Then there is the issue of low vs. high glycators, which is also irrespective of Type. I’m a low glycator – was diagnosed highly symptomatic with BGs mostly staying in the mid-200s and an A1c of 7.1, whereas when my A1c got to 10.7, I was comatose. Yet I have seen many instances of people talking about their A1c’s being well above that, and walking and talking and functioning perfectly well.

If we separated out all the possible confounders, we would each be a sample of one!

Those are interesting points that could perhaps further illuminate the data. I think that the TuAnaylze project links the one test that pretty much everybody flunks, or does a lot of work to pass, but only because you do a lot of work. Otherwise you would flunk too, and derive some meaning from it? Even if your A1C is “ok”, you still are pretty much in a small group and, were you not to have at least a monitor, significant #s of test strips and insulin, you wouldn’t last long. I would like to see more people of every flavor of diabetes be able to set and achieve goals. I think that the way to do that is through communities as, in many cases, we learn that people may or may not be getting what they need from their medical resources.

I think though that Jag is talking about the fact that in the early 80s at least, one A1C might not be ‘congruent’ with another one? I about freaked out when I went to college and went from 4 point something into the 8s but the doc (who wasn’t friendly…) was like ‘no, the tests are different, you need to improve though’ so then I didn’t see the doctor regularly for about 15 years.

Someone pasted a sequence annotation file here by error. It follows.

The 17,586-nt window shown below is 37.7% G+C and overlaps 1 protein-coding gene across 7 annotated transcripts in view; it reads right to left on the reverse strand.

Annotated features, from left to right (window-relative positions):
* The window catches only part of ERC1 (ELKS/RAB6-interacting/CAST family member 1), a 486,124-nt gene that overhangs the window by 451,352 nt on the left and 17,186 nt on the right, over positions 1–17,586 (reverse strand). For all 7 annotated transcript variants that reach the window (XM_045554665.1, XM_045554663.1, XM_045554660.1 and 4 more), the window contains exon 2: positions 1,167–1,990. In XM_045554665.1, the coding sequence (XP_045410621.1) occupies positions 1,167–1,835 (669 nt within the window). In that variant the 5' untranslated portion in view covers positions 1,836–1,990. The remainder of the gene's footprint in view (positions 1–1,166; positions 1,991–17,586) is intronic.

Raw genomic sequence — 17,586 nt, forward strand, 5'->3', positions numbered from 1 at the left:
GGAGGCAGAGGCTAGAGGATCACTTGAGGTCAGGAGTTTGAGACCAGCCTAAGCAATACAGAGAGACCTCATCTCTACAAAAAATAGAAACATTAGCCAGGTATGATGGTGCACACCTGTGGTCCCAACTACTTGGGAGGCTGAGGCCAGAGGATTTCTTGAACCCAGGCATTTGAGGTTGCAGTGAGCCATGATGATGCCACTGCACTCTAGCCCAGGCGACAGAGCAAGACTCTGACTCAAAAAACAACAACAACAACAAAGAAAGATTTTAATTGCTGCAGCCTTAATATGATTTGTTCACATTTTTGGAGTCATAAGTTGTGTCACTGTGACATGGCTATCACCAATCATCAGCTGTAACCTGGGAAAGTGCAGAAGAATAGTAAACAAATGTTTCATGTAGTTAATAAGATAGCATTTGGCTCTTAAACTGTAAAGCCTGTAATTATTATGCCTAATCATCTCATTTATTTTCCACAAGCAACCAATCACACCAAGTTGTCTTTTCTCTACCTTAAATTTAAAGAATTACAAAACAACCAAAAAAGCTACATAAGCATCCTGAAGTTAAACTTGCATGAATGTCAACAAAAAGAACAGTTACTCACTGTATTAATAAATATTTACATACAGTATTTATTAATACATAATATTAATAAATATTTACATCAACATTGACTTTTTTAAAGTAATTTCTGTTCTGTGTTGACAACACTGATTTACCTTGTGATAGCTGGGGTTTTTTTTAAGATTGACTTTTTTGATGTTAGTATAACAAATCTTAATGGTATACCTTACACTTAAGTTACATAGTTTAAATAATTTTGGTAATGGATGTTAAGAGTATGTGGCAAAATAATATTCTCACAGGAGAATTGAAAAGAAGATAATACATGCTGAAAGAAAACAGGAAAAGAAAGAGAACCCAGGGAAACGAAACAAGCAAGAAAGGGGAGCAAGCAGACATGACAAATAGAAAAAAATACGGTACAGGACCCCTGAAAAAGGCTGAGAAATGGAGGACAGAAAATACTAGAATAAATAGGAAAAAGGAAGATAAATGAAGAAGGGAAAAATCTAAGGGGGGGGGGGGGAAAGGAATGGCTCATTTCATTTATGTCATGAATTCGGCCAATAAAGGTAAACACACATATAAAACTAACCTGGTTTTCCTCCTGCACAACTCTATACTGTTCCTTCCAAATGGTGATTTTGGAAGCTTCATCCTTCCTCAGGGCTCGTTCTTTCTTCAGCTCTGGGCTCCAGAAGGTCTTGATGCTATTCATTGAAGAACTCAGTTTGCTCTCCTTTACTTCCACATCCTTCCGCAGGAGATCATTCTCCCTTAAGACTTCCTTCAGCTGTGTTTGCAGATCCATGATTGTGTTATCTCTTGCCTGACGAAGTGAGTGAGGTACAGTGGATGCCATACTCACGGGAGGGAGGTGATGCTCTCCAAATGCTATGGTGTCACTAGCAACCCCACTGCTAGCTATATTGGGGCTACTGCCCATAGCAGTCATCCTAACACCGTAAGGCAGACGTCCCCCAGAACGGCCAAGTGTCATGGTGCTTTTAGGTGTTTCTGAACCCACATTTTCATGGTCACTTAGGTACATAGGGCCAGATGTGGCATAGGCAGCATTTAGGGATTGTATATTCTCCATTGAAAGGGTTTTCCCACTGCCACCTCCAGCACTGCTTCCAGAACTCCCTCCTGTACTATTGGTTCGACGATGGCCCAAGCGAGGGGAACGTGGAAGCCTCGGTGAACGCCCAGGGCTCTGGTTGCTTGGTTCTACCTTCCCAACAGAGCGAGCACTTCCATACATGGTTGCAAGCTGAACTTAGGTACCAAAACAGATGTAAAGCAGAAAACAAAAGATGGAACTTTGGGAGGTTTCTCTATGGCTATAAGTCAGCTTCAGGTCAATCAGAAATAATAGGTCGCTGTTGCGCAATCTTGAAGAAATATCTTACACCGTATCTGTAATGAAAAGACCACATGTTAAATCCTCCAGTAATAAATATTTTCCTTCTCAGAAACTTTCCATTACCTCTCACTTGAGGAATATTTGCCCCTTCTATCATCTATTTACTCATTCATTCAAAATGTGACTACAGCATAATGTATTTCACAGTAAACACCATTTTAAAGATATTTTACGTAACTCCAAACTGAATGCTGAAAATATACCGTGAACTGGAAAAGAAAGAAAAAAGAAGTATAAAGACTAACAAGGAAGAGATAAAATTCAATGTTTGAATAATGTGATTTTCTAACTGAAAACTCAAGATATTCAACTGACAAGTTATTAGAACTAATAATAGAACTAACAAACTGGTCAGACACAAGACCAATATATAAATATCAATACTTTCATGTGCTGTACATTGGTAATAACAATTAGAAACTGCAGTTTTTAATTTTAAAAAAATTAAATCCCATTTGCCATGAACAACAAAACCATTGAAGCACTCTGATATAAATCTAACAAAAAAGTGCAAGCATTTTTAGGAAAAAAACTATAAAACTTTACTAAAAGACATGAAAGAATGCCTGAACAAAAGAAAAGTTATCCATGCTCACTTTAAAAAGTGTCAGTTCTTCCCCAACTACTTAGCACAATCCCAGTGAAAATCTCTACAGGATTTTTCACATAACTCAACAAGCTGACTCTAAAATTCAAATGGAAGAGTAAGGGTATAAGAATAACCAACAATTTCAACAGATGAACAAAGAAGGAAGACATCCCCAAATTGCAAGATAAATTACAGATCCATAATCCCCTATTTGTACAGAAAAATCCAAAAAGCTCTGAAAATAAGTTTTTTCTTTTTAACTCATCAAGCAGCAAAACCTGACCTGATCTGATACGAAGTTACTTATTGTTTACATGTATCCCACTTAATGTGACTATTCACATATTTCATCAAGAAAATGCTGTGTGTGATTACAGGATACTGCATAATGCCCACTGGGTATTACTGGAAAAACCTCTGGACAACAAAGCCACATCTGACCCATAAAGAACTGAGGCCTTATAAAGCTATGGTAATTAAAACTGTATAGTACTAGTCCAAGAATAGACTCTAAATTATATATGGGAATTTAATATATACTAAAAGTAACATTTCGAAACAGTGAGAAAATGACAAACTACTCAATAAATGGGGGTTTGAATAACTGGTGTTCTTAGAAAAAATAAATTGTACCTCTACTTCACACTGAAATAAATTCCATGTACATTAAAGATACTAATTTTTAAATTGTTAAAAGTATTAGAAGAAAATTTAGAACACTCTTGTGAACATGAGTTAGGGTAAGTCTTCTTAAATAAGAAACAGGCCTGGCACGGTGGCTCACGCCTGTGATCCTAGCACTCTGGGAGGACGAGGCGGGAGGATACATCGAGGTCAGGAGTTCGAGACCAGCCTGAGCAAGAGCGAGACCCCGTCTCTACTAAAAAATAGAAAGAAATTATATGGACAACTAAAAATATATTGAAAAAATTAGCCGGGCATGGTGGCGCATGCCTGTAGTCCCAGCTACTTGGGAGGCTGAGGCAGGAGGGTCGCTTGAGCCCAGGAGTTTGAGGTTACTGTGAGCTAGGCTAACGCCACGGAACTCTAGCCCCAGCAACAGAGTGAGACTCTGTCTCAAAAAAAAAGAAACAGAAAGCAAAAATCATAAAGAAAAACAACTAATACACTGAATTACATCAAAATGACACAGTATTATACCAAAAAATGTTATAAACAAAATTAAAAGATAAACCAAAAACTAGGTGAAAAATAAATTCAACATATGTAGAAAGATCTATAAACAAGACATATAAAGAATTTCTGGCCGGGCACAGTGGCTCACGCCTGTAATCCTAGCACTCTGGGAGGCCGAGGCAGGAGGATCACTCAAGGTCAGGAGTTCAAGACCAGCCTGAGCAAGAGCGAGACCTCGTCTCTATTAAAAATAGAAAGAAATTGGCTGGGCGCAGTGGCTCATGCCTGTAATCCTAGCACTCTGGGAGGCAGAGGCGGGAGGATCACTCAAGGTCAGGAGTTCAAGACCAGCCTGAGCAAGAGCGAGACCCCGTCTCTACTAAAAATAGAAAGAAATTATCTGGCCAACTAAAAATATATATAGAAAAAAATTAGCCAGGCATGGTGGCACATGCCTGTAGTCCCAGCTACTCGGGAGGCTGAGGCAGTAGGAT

I also am not sure I’d agree that sticking to a treatment regimen is actually the important part? I think that’s a problem for a lot of people (perhaps the PWD who aren’t hanging around here all the time?) because they stick to the regimen and it doesn’t work or the level of flexibility isn’t designed into the explanation so they keep beating their head against an impossible challenge? I think that it is critical to teach each person not so much a regimen but how to watch for and react and, eventually, anticipate the changes and get a feel for keeping an even keel?

Ok I am new here and used to achieve good results with out much trouble and no cgm. I was younger and more active. Over time I got older and less active and seemed to care less about the test. Finally something awoke in me and I am paying more attention to the test and using the CGM to help me mangae things. Question though, as you become smarter and learn how bettert o react, does repetitive success at the test get easier? I hope so. How about those with good ongoing test results chiming in.